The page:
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In this episode, Kasey talks with Shake Up Learning trainer, Tammy Lind, on the hidden treasure of Google Earth as a classroom tool.
Tammy Lind is an Instructional Coach in Wisconsin.
A former special education teacher, Tammy is passionate and has presented at various national conferences about finding web-based technologies to make the curriculum accessible to all learners.
Tammy shares so many great ideas for using Google Earth to explore and create in every grade level and subject area.
Have you explored Google Earth?!
Google Earth in Every Grade: Create and Explore!
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The hidden treasure of Google Earth in every classroom.
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Google Earth in Every Grade: Create and Explore!
When Google Earth first dropped people wanted to check out the street view of their own homes. Then the rabbit trail of looking at your best friend’s house and the Taj Mahal and the trail could go on for hours. However, Google Earth has some very real power in the classroom which Tammy Lind helps to uncover in this episode.
Every Grade, Every Subject
Teachers might think Google Earth is best in a History or Science classroom, but the reality is that this tool can be used across several disciplines and grade levels. One of the best-kept secrets in Google Earth is the Voyager story feature. To find it, click on the ship’s wheel in the left menu. This will open another menu that includes: Nature, Games, Layers, Street View, Culture, Travel, and Education.
Teachers may be tempted to go directly to the Education section, which has fantastic curriculum-specific images and information, however, the other choices can be just as valuable. For example, in the Nature topic, a classroom can access several live cams from the African safari. Tammy shared this with a class of first-graders who were in utter excitement at the sights and sounds of the animals who passed by the cameras.
Related: Flatten the Walls of Your Classroom with the New Google Earth
Under the Game’s topic, you will find several quizzes. These aren’t your average multiple-choice question quizzes. The quiz topics span a multitude of topics and provide quality information on the topic along with an image that zooms into that part of the world. Kids could learn something from taking a test rather than sharing what they already knew.
The Layers tab shows images in a timelapse. Kids can see exactly how the glaciers are melting or the destruction caused by a natural disaster. The value in making comparisons and contrasts based on time leads to rich discussions and great critical thinking.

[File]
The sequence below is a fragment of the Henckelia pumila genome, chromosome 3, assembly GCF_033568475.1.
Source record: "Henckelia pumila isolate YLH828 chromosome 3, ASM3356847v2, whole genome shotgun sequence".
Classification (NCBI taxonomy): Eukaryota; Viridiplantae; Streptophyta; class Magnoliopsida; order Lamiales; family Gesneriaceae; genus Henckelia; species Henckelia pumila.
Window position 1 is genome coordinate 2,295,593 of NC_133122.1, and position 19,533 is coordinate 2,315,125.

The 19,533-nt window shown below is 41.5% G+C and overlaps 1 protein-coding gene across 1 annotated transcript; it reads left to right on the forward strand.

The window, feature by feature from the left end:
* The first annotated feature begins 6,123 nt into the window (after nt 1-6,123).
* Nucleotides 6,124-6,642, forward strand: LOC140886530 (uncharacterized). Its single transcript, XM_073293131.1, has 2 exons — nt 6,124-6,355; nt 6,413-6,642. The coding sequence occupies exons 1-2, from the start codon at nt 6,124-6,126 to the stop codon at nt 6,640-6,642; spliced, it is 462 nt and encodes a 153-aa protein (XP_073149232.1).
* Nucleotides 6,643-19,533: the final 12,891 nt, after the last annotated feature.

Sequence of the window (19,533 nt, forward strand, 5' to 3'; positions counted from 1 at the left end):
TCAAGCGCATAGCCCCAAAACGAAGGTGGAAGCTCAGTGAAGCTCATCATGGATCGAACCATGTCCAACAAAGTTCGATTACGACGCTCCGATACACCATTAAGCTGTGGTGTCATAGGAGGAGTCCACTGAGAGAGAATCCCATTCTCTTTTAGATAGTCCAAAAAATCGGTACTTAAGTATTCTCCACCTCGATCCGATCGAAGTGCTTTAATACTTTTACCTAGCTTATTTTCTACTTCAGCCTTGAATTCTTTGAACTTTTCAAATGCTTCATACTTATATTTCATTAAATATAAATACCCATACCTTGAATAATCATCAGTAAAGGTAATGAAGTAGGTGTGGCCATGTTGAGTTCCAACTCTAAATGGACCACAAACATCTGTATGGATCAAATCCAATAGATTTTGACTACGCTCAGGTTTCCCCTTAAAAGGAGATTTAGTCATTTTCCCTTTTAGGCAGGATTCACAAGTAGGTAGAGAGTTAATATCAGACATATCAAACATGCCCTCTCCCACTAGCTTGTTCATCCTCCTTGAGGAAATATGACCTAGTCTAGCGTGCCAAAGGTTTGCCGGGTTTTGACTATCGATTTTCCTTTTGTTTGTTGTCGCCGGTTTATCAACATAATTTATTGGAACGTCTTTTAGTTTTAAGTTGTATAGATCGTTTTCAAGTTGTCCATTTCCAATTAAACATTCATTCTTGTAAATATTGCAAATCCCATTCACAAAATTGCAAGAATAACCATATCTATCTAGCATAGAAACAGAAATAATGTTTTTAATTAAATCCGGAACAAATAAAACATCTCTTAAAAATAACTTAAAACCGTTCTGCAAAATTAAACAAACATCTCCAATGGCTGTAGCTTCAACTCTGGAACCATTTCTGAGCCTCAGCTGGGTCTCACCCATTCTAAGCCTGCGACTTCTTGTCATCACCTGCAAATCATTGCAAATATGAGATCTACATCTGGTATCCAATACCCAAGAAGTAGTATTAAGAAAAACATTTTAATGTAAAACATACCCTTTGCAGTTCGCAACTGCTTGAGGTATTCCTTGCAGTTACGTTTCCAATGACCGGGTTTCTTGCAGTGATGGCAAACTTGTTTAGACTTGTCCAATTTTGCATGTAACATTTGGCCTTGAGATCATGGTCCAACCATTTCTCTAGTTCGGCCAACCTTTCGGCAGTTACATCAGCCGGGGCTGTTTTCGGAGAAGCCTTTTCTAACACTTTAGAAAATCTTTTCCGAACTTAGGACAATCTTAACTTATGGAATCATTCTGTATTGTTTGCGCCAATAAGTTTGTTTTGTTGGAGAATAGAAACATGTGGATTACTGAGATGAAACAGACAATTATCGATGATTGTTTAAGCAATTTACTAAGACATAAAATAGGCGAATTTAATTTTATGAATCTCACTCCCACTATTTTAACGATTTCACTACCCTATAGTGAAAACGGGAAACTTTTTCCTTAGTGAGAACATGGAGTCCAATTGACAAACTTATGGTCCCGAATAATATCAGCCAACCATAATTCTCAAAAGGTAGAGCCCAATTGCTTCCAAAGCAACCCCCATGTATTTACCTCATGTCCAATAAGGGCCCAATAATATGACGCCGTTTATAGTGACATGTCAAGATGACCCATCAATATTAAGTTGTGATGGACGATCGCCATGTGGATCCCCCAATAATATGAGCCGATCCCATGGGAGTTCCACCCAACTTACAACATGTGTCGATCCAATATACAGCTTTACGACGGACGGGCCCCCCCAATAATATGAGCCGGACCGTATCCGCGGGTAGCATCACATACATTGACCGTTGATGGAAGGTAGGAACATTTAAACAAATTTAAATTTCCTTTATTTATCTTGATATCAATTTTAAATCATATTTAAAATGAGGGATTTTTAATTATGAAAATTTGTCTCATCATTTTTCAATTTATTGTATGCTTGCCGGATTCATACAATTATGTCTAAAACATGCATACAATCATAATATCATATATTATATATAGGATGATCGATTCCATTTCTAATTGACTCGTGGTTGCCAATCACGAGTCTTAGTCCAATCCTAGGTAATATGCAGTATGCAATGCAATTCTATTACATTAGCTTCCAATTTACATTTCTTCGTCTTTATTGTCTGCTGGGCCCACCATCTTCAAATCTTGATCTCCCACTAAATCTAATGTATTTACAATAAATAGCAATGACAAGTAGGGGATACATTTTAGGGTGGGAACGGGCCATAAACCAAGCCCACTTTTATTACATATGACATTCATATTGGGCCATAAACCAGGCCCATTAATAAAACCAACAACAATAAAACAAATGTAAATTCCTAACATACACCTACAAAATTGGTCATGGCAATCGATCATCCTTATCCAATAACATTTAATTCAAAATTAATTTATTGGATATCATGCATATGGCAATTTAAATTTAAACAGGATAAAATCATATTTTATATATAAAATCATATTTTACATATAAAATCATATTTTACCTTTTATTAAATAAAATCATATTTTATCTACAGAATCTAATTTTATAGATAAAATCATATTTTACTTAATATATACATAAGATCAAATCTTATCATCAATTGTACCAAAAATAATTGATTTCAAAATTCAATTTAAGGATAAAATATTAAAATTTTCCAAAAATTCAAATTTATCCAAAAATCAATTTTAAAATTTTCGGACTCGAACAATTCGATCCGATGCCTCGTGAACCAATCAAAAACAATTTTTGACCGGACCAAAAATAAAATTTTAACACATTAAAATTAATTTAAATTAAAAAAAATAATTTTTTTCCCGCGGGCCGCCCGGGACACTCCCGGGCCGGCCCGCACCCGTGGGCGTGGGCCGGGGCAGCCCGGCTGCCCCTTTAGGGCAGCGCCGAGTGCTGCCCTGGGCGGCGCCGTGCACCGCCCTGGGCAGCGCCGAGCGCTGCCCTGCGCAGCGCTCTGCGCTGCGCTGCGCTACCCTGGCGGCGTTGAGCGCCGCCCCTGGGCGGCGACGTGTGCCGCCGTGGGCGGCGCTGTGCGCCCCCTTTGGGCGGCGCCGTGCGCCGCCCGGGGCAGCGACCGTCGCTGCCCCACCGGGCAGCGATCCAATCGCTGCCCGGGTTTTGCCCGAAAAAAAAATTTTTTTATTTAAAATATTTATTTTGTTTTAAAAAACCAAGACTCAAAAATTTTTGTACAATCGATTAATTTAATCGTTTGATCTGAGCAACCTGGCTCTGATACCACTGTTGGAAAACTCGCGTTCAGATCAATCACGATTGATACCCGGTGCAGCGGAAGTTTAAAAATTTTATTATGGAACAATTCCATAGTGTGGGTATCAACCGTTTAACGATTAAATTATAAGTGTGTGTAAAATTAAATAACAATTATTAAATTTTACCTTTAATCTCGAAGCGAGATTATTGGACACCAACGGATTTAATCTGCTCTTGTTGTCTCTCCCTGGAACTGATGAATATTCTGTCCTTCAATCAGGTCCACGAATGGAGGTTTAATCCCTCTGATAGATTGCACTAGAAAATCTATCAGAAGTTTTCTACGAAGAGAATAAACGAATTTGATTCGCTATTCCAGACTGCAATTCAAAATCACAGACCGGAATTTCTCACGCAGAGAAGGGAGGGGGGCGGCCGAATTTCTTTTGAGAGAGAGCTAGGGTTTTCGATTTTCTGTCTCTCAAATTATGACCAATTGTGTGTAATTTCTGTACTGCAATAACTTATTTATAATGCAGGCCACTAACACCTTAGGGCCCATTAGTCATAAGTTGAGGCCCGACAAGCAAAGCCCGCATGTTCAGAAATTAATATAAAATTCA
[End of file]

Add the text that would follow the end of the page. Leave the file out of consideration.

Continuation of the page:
When students read about foreign places, whether that’s the Boston Harbor or the beach at Normandy, Google Earth street view can take them there for a true visual. When it’s not possible to physically be there Google Earth makes it possible to see.
Choosing the Culture topic is a fantastic place to find quality information and images on several interesting cultural topics. The choices given under this tab would be a great place for students to explore when needing inspiration for a research topic. It also makes a great jumping-off point for gathering valuable information.
The Travel topic is another great place to spark inspiration. Google has shared many popular sites, but also several nooks and crannies some may be excited to discover. Of course, the scenery is not the only reason to visit a location, some stories focus on amazing artwork around the world, epic summer festivals, super surf spots, and so many more.
Related: 10 Amazing Google Geo Tools for Your Classroom
Of course, the Education topic will provide every teacher with a curriculum-related option. From triangular structures and the geometry of castles to reading the ABCs from space or fairy tales from around the world. Learning through text and images increases the staying power of that knowledge.
Google Earth Projects
Google Earth is a powerful tool to learn from, but it also has built-in features for students to create their own projects and show off their new knowledge. Using the Projects feature students can create or view other saved projects.
Tammy shares how she created a scuba diving project using her underwater images. Students can collaborate on these projects or work individually. They can choose to use personal photos, a great project for a photography class, or pull places directly from Google Earth. Everything students create in a project is saved directly into their Google Drive making it simple to share for collaboration purposes.
Tammy explains how she walks students through the process of finding, evaluating, creating, and communicating when strategically using Google Earth as a teaching tool. The built-in features make this tool perfect for hitting all of the four C’s in the Dynamic Learning framework.
How to Get Started
When you’re looking at the globe there is a lot to see. It can be incredibly overwhelming and provides a lot of clickbait. Tammy suggests that the first time you introduce this tool to students just let them play. Everyone likes to search for the